Here's a list of legendary, edible "aphrodisiacs" that are safe and healthy.
Oysters Some say it's because they're high in zinc, and are among the world's oldest reputed aphrodisiacs.
In most countries chocolate is associated with romance, and with good reason, it was thought by the Aztec's to have aphrodisiac qualities, invigorating men and making women less inhibited. So when it was first introduced to Europe, it's small wonder that chocolate quickly became the ideal gift for a man to bestow on a loved one.'
Studies have shown that ginseng may sexually stimulate animals, but there is no conclusive evidence that it has any effect on a human's sexual response
Avocados has long been considered an aphrodisiac. Its ancient Aztec name, ahuacatl, actually means "testicle," and the fruit was associated with fertility.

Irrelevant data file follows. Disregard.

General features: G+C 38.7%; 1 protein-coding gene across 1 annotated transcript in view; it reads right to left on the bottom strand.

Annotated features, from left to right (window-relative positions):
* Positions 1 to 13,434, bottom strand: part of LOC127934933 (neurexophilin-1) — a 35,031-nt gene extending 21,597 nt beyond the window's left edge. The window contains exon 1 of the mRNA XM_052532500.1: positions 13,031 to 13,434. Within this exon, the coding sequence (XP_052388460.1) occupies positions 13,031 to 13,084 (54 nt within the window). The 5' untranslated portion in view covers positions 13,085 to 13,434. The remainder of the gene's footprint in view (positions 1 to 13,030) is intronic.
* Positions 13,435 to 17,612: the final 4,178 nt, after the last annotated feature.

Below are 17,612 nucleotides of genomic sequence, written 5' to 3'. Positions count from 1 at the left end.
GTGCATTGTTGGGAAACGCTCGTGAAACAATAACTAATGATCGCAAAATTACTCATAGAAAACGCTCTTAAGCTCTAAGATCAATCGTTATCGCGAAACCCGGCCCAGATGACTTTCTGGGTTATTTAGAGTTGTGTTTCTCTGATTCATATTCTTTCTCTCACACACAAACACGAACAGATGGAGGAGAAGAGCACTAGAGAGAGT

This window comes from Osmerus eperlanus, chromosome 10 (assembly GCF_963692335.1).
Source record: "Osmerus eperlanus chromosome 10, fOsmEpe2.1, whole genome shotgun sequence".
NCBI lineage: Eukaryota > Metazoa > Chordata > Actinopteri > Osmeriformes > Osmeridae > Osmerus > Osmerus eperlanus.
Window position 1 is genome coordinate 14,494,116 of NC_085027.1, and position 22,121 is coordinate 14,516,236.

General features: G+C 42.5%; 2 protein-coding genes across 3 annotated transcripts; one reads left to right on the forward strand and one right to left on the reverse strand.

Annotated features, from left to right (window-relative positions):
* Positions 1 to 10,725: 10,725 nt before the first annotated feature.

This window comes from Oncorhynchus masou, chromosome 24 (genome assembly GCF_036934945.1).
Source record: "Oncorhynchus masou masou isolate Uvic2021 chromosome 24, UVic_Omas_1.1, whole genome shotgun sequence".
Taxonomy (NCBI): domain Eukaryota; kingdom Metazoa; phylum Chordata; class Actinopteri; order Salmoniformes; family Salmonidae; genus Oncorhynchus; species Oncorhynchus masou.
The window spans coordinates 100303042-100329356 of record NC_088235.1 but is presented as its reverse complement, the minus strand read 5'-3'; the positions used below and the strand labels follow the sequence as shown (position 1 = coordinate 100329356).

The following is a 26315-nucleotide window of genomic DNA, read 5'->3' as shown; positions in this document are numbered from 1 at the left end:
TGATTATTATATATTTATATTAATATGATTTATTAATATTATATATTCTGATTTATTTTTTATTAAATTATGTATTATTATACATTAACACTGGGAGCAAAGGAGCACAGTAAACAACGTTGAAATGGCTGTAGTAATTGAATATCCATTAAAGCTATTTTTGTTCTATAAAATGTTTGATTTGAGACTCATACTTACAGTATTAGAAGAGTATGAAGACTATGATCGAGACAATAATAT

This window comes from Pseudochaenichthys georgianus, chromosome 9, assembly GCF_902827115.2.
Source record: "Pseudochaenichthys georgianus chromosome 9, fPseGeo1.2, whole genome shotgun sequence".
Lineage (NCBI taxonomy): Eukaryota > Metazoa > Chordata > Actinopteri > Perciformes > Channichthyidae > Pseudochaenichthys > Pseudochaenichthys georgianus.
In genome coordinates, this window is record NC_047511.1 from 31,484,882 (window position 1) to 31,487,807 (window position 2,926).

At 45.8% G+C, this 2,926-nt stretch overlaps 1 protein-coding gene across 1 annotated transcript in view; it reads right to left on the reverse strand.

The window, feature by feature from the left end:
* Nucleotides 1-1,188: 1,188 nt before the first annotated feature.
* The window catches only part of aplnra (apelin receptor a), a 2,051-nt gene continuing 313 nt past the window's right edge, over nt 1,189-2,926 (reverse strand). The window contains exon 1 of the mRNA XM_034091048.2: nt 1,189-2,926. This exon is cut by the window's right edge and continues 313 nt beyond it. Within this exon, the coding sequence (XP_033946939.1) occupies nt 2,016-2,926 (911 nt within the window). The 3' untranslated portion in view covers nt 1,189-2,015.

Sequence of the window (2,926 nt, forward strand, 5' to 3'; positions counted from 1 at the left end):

Honey. They don't call it a "honeymoon" for nothing! Ancient customs encouraged newlyweds to drink mead, a fermented drink made with honey, to increase fertility and add sweetness to the marriage.
Many experts attribute the mythical properties of aphrodisiacs to the power of suggestion. In other words, if you believe a certain thing will turn you on, it probably will. And it isn't just foods that can put you in the mood — according to researchers at the Chicago-based Smell and Taste Foundation, studies reveal that certain smells can also be sexually arousing. They cite as examples lavender, pumpkin pie, and licorice. Ultimately, though, the best aphrodisiac is a healthy diet combined with regular exercise. Eating healthfully and staying in shape will keep your body — and your libido — in top form.